Met during day generally not a worry as one is wake , alert and can quickly counter any lows. Should your met shut/cut back liver at night, having a cgms running is good back up against any glucose brownout while met hauling back on liver.

Here again re:food and snacks - eating late creates problems as digestion/intesting shut down when one sleeps.

It may take some detective work to sort out. Me I religiously keep any items off the list late at night if digestion is needed to process. is no snacks after dinner at 5:00 to 6:00 pm.

The other issue is if one wakes up, the liver gets booted to output some glucose. ( in addition to dawn effect)

Exercise should really help as I find that if I do not get sufficient exercise in day BG tends to crawl up and wander. Sufficient hearty exercise seems to keep a good constant load on the glucose.

I just started taking 1000 mg met before bed which has really helped my dp. I used to take 500mg 3xs a day, now I take 1000mg morning and night. So far it seems to be improving my readings.

My dr. pointed out the other day that since waking up causes your body to dump glucose, waking up to do readings can create high readings. He changed my dose making the assumption that my problem is caused by dp and not as compensation for hypo in the middle of the night, which I believe is correct in my case.

Jim... how many nights/weeks do you think it takes before you see a pattern as to what is going on with your BS overnight?
I am ready to kick it DB in its ugly face with my morning highs. I hover anywhere from 119-140 first thing in the morning.
Interesting what you said about figuring it out on your own. My Dr wasn't sure about when was a good time of day for the Metformin and suggested split breakfast/dinner so I wouldn't forget it. I did take it one night together and my BS was HIGHER than usual. Its all a mystery isn't it. I am going to start the testing and tracking and figuring it out on my own (and with help of all you knowledgeable people here)

Here again be sure to work with your Doctor at all times.

If you have CGMS running, I typically see the Blood BG drop as standard metformin comes up to full strength in blood stream in 2.5 hours up time on my body assuming gut empty or not putting out glucose.

Timing for met ingestion has a couple of issues. Dawn effect cutback is generally affected by late night doses.

Doses during day help trim back the leakage rate of liver's regular low level release used to set body glucose setpoint when gut empty/stable. It also can stop extraneous/spurious liver dumps during day when bg is usually above 100.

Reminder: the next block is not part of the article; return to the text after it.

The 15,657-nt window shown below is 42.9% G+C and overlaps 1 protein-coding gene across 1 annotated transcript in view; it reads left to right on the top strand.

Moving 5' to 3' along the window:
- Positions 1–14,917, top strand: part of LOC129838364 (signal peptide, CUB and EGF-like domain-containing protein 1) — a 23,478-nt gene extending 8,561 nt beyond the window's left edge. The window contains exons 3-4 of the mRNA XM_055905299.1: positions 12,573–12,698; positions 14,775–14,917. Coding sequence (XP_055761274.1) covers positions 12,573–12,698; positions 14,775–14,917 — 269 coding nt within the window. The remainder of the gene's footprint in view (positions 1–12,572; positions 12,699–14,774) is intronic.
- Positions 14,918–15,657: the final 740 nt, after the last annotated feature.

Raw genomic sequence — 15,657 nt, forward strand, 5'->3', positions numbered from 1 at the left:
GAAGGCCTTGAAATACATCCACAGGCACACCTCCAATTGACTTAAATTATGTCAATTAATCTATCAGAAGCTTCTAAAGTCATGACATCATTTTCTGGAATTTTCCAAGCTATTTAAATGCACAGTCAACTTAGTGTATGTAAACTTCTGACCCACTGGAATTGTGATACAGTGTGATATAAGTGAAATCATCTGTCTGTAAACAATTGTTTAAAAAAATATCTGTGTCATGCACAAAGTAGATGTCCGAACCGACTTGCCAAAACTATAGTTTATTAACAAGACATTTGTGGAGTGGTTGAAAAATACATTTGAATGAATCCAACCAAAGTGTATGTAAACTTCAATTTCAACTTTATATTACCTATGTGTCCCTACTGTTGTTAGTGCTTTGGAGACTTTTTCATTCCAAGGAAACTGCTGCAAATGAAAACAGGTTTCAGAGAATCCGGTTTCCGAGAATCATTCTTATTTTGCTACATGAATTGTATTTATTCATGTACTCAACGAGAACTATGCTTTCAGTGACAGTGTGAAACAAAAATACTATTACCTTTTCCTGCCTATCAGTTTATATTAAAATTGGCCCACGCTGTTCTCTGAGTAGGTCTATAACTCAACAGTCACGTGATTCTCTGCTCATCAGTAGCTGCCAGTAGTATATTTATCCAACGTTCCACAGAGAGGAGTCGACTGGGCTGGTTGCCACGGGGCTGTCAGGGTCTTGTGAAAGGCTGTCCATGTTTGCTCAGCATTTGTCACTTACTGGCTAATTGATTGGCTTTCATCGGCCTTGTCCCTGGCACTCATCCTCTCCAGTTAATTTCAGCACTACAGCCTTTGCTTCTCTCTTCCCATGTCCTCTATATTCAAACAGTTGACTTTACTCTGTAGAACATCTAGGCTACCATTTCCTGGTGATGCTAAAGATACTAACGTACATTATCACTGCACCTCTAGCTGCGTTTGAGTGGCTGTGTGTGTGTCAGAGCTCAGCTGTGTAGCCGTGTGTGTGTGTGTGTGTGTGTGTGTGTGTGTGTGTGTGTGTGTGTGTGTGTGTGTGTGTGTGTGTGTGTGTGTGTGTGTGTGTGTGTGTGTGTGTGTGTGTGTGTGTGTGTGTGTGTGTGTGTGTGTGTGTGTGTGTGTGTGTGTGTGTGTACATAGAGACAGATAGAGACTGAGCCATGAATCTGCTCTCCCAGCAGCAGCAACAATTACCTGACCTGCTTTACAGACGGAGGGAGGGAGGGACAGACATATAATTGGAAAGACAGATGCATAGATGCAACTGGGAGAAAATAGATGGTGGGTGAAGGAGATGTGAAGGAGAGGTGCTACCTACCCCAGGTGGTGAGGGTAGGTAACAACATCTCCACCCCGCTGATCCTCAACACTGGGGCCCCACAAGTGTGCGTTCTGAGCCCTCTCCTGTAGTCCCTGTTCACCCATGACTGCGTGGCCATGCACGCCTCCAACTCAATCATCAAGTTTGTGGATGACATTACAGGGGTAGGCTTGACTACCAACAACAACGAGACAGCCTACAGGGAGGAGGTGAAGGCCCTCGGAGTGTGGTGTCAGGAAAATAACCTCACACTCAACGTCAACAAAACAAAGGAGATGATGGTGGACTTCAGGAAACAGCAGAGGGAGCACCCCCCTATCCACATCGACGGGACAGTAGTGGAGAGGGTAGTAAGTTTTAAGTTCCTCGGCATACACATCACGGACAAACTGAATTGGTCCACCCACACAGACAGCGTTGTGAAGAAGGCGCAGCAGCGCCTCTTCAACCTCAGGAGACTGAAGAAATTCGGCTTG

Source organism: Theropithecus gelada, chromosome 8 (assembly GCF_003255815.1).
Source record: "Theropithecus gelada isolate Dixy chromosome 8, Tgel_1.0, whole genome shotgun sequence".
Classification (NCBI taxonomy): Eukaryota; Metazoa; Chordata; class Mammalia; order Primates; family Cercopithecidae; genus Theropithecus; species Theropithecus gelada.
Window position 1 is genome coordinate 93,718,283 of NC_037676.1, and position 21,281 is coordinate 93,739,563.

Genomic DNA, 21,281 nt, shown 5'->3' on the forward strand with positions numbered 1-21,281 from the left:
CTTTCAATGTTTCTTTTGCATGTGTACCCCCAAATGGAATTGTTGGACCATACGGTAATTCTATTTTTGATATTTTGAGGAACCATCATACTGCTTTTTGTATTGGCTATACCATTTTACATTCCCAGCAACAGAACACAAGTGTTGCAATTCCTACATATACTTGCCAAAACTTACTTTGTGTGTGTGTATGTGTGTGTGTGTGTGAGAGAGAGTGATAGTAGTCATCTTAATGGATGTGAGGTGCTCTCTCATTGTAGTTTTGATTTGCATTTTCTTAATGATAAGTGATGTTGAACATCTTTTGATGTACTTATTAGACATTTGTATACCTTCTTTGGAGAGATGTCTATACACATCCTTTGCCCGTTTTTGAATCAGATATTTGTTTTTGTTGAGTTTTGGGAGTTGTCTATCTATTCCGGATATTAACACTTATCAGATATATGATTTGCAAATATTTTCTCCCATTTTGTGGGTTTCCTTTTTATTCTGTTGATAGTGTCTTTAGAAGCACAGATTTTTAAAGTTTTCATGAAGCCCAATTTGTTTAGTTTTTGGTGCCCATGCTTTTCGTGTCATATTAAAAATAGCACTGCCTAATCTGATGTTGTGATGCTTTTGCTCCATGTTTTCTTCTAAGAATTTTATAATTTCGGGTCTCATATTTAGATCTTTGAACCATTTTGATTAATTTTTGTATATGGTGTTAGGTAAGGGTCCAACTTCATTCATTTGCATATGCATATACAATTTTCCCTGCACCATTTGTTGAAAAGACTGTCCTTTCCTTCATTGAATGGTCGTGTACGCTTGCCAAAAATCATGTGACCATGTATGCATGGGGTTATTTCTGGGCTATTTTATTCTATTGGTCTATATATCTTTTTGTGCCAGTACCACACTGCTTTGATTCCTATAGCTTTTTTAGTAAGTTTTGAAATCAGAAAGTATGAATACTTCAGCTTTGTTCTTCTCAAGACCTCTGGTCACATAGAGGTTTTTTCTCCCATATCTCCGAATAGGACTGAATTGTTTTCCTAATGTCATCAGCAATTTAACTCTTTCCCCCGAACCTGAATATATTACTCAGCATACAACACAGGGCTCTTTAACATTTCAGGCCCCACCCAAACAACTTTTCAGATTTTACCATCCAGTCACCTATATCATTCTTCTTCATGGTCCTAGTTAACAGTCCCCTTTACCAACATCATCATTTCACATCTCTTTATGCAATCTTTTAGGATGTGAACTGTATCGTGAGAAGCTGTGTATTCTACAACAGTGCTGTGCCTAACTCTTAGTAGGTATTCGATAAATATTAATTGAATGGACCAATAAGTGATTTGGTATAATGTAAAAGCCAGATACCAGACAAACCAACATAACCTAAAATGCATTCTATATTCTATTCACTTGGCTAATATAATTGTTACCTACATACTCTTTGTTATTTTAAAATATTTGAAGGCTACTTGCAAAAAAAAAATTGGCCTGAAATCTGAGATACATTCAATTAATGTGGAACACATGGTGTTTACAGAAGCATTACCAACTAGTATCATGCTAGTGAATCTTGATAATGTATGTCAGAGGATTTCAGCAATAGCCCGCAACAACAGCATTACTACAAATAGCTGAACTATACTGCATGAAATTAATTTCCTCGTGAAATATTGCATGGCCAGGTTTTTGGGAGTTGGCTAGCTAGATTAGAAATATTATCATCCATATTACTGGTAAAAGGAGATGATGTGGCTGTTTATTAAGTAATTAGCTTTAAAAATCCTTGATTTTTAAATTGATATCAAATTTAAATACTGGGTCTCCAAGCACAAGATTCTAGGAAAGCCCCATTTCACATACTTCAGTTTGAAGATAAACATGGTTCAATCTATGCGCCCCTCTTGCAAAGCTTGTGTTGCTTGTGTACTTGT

taking met with meals helps to pull back liver leagage as intestine digestion glucose output increases reducing peaks.

Typically; for me; 10:00pm dose is up full strength from 12:30 am to 2:30 am while 12:00am is up from 2:30 through 5:00 am. This has to checked on each body. I am large body/large organ and my timing may be more or less on someone else.

on my body the doses do not seem to collide.

119 through 140 is not large from dawn effect perspective and if me I would have not pestered my Doctor to jump on and been happy as is. I was only motivated as the 238 in am meant I had to walk 2 miles to burn off excess glucose each and every morning every day to get my BG back to 140 and less. That got old/stale fast.

Thanks for all the info Jim...
Its not me so much as my Dr who is not happy. He continues to mess around and make changes with my medication and its getting really old. I was up to 2500mg of Met a day and it wasn't doing the trick for me anymore. A1C went up from 5.8 to 6.7 and then 6.8 when he made the change to Victoza. After a month my A1C went down to 6.7 again and he wasn't happy enough with that and added back in the Met 1000mg a day. It still isn't bringing down my overnight BS but during the day I am fine. I go back in June and if its not lower he will again make a change. He is after me to try Actos but I don't want to do that as my father had bladder cancer which shutdown his kidneys. I am not willing to go there.

Caveats first:

I am supplying data on my experience and what I learned on working on my T2 diabetes with my Doctors and whatever one does, you need the review, approval and advice of your diabetes medical team at all times and be carefull:

For information only:

1. Latest info on meds and cures is ahead of approved/standard cures.

2. My data suggests that metformin while not a cure all, but in sufficient dose (for me) 500mg or slightly more can cut off the excess glucose release of liver.

3. Timing is a pain as late night affects dawn effect for some and for others during the day helps slow down excess release and overpeaking digestion glucose release and stop spurious liver dumps ( liver emergency glucose add service.